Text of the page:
The far-right is surging throughout the West. Persistent economic crisis and unpopular austerity measures that gut social spending, in conjunction with the mass influx of refugees, have given rise to ultra-nationalist and even neo-fascist movements in Europe.
Racist, right-wing terror is exploding on the continent, and the climate of increasing xenophobia is fueling attacks on refugees who are fleeing Western-backed wars.
In Germany, more than 1,100 attacks on refugee shelters and asylum-seekers were registered with the government in the first five months of 2016.
On Friday, May 27, police in Austria arrested a suspected neo-Nazi who allegedly threatened to massacre refugees seeking asylum in the country, AFP reported.
The 20-year-old suspected Nazi “repeatedly told friends that he wanted to ‘shoot dead all asylum-seekers with his shotgun’ at a refugee center,” Upper Austria police said.
He also used neo-Nazi language and sent a friend text messages that included “National Socialist ideology,” they added.
Police raided his home and found several weapons and ammunition. They also found wartime Nazi memorabilia.
Less than a week before, on Sunday, May 22, a man with neo-Nazi links went on a rampage at a concert in western Austria. He killed two people and injured 12 more before shooting himself.
The shooter had previously been active in the fascist skinhead scene, and had several assault convictions and was banned from owning weapons. This previous attack did not appear to be linked to anti-refugee racism, but it is part of a larger explosion of extreme right-wing violence throughout the West.
Much of this violence is linked to anti-refugee sentiment.
In 2015, Austria received approximately 90,000 asylum requests, the second highest per capita in the E.U.
Nearly 1 million refugees and migrants passed through Austria, however, on their way toward Germany and Scandinavia. Germany accepted more than 1 million refugees in 2015 alone.
Most refugees are fleeing Western-backed wars in Syria, Iraq, Afghanistan, Libya and more.
This influx of refugees has helped fuel the rise of far-right movements like Austria's Freedom Party and Germany's Pegida movement.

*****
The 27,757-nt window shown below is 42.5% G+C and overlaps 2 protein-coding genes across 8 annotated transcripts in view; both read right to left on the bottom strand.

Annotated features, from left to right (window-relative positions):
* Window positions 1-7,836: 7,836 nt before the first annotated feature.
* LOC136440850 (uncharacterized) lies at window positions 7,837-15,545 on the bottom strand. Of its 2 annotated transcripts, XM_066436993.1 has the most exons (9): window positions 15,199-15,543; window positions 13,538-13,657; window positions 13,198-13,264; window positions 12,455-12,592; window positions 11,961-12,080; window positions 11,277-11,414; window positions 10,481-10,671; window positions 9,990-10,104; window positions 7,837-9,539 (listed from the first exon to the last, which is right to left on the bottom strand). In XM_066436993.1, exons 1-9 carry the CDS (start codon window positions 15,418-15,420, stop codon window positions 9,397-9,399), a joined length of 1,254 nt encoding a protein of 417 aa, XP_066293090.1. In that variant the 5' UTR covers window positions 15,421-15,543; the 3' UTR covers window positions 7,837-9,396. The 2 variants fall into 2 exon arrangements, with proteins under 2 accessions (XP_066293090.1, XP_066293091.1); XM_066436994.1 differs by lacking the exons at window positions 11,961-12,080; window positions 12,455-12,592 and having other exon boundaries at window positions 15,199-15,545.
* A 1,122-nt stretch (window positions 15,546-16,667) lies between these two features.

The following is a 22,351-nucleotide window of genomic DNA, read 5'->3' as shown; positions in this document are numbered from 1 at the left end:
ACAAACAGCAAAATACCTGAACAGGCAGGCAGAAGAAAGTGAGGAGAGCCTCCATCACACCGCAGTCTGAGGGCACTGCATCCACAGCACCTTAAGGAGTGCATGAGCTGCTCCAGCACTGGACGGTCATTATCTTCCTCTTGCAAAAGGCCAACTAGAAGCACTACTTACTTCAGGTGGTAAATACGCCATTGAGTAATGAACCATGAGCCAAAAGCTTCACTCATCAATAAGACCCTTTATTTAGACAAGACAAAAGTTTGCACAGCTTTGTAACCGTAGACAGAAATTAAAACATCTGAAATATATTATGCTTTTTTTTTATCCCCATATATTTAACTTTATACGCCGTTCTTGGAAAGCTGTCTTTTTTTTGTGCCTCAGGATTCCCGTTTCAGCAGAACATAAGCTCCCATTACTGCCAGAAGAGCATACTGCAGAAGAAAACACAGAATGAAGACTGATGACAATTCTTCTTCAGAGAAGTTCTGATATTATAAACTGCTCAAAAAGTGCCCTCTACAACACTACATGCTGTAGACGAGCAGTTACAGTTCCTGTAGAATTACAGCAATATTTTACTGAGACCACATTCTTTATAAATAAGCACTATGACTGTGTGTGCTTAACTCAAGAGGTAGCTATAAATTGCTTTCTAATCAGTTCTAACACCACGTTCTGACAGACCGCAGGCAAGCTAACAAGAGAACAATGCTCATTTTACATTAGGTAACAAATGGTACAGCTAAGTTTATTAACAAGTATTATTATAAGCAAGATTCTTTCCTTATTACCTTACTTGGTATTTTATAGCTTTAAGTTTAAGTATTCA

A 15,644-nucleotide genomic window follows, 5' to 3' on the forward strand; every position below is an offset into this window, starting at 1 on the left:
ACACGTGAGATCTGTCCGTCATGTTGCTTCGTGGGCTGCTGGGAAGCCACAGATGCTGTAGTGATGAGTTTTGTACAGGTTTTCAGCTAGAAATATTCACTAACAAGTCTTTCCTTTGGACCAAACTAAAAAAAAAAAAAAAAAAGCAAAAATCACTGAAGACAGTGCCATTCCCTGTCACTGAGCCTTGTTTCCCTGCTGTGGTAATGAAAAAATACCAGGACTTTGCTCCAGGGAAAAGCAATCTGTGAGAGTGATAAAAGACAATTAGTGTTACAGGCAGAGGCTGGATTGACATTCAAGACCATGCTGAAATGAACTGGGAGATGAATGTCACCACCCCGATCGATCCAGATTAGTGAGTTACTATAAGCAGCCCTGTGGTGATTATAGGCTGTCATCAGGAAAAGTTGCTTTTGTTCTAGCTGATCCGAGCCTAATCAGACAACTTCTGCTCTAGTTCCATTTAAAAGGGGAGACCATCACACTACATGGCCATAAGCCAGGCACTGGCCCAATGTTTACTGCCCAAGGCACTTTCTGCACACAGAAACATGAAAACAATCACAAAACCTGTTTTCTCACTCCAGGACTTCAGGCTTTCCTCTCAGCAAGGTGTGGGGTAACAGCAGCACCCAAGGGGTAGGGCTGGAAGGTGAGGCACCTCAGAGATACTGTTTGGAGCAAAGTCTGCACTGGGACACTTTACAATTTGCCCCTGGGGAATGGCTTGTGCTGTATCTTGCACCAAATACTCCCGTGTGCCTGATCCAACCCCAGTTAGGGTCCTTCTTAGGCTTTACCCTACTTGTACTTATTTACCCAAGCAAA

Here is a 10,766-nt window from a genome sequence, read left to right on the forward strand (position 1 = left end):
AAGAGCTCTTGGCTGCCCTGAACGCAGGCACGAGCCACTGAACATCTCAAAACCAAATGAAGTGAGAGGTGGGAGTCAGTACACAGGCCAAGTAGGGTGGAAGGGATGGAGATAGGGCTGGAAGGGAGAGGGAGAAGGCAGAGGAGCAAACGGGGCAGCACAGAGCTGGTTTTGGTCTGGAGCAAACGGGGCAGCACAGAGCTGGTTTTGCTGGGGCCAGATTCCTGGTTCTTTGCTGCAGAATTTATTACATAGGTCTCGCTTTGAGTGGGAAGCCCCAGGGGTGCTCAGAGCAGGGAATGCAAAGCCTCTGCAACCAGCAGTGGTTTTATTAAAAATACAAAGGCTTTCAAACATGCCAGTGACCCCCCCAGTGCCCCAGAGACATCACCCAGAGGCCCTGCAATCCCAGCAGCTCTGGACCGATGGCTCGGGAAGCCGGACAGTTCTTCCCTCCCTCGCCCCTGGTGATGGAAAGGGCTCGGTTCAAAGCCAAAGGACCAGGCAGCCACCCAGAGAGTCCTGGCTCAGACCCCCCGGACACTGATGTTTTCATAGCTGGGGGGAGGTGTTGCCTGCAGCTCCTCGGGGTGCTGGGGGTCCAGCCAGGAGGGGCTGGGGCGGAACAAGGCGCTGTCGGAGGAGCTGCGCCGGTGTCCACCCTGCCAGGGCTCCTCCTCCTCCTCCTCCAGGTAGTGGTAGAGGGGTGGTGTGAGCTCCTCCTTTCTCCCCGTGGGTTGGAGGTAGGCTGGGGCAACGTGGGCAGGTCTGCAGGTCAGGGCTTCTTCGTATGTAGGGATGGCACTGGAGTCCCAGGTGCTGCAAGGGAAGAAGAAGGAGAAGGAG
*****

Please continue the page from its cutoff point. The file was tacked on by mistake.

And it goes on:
The Freedom Party, which narrowly lost Austria's presidential election in May, is historically linked to Nazis. And the Pegida movement, which began in Germany and has since spread throughout Europe, was founded by a man who dresses up like Hitler for fun.
Anti-refugee violence is off the charts in Germany. German Interior Minister Thomas de Maizière warned on Monday that there has been a “brutalization” of society.
In the first five months of 2016, 449 attacks on refugee shelters were registered, 82 of which were violent. Another 654 crimes against asylum-seekers were registered, 107 of which were violent.
In France, armed far-right militias attacked asylum-seekers in the Calais refugee camp. The refugees said police refused to stop the violence, and even carried out attacks of their own. The French government later ordered the destruction of the refugee camp.
As far-right movements grow in Western political systems — with the Freedom Party in Austria and Pegida in Germany, along with the National Front in France, the English Defense League in the U.K., Jobbik in Hungary, the Danish People's Party in Denmark, the Party for Freedom in the Netherlands, Golden Dawn in Greece and the Republican Party under Donald Trump in the U.S., with its concomitant paramilitaries operating on the border — right-wing extremists have been increasingly emboldened to carry out acts of terror, often with impunity.